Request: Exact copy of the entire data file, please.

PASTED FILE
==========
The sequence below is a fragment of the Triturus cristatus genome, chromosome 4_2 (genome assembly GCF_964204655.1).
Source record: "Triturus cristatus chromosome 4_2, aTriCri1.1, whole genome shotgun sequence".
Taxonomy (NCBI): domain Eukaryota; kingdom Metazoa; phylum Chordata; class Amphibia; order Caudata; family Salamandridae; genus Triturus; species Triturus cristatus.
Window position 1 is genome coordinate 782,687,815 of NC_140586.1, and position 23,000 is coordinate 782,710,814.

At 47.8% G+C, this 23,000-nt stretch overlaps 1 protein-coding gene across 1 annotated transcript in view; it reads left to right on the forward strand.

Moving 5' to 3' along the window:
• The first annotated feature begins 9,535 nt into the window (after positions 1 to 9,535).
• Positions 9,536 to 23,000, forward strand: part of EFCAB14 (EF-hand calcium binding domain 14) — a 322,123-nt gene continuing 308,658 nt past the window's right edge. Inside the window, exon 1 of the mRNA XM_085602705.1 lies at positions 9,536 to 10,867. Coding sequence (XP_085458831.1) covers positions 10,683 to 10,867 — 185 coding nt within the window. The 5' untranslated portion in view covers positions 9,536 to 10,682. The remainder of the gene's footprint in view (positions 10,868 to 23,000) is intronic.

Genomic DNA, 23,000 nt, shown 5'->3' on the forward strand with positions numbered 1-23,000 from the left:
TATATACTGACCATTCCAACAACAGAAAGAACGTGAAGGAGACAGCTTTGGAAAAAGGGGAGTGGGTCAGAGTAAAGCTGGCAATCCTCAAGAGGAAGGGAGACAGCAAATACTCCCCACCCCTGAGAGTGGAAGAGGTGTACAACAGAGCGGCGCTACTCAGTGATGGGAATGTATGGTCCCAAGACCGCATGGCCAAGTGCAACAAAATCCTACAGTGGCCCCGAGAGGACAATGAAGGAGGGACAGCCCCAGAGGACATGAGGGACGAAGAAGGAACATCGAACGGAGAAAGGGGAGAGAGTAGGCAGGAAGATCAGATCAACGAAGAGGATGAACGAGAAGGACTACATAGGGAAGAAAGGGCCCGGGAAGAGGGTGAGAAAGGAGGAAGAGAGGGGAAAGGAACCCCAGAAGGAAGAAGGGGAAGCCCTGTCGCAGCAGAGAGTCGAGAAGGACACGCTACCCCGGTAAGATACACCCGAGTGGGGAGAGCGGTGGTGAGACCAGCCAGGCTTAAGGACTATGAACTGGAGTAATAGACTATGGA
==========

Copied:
The sequence below is a fragment of the Triturus cristatus genome, chromosome 4_2 (genome assembly GCF_964204655.1).
Source record: "Triturus cristatus chromosome 4_2, aTriCri1.1, whole genome shotgun sequence".
Taxonomy (NCBI): domain Eukaryota; kingdom Metazoa; phylum Chordata; class Amphibia; order Caudata; family Salamandridae; genus Triturus; species Triturus cristatus.
Window position 1 is genome coordinate 782,687,815 of NC_140586.1, and position 23,000 is coordinate 782,710,814.

At 47.8% G+C, this 23,000-nt stretch overlaps 1 protein-coding gene across 1 annotated transcript in view; it reads left to right on the forward strand.

Moving 5' to 3' along the window:
• The first annotated feature begins 9,535 nt into the window (after positions 1 to 9,535).
• Positions 9,536 to 23,000, forward strand: part of EFCAB14 (EF-hand calcium binding domain 14) — a 322,123-nt gene continuing 308,658 nt past the window's right edge. Inside the window, exon 1 of the mRNA XM_085602705.1 lies at positions 9,536 to 10,867. Coding sequence (XP_085458831.1) covers positions 10,683 to 10,867 — 185 coding nt within the window. The 5' untranslated portion in view covers positions 9,536 to 10,682. The remainder of the gene's footprint in view (positions 10,868 to 23,000) is intronic.

Genomic DNA, 23,000 nt, shown 5'->3' on the forward strand with positions numbered 1-23,000 from the left:
TATATACTGACCATTCCAACAACAGAAAGAACGTGAAGGAGACAGCTTTGGAAAAAGGGGAGTGGGTCAGAGTAAAGCTGGCAATCCTCAAGAGGAAGGGAGACAGCAAATACTCCCCACCCCTGAGAGTGGAAGAGGTGTACAACAGAGCGGCGCTACTCAGTGATGGGAATGTATGGTCCCAAGACCGCATGGCCAAGTGCAACAAAATCCTACAGTGGCCCCGAGAGGACAATGAAGGAGGGACAGCCCCAGAGGACATGAGGGACGAAGAAGGAACATCGAACGGAGAAAGGGGAGAGAGTAGGCAGGAAGATCAGATCAACGAAGAGGATGAACGAGAAGGACTACATAGGGAAGAAAGGGCCCGGGAAGAGGGTGAGAAAGGAGGAAGAGAGGGGAAAGGAACCCCAGAAGGAAGAAGGGGAAGCCCTGTCGCAGCAGAGAGTCGAGAAGGACACGCTACCCCGGTAAGATACACCCGAGTGGGGAGAGCGGTGGTGAGACCAGCCAGGCTTAAGGACTATGAACTGGAGTAATAGACTATGGA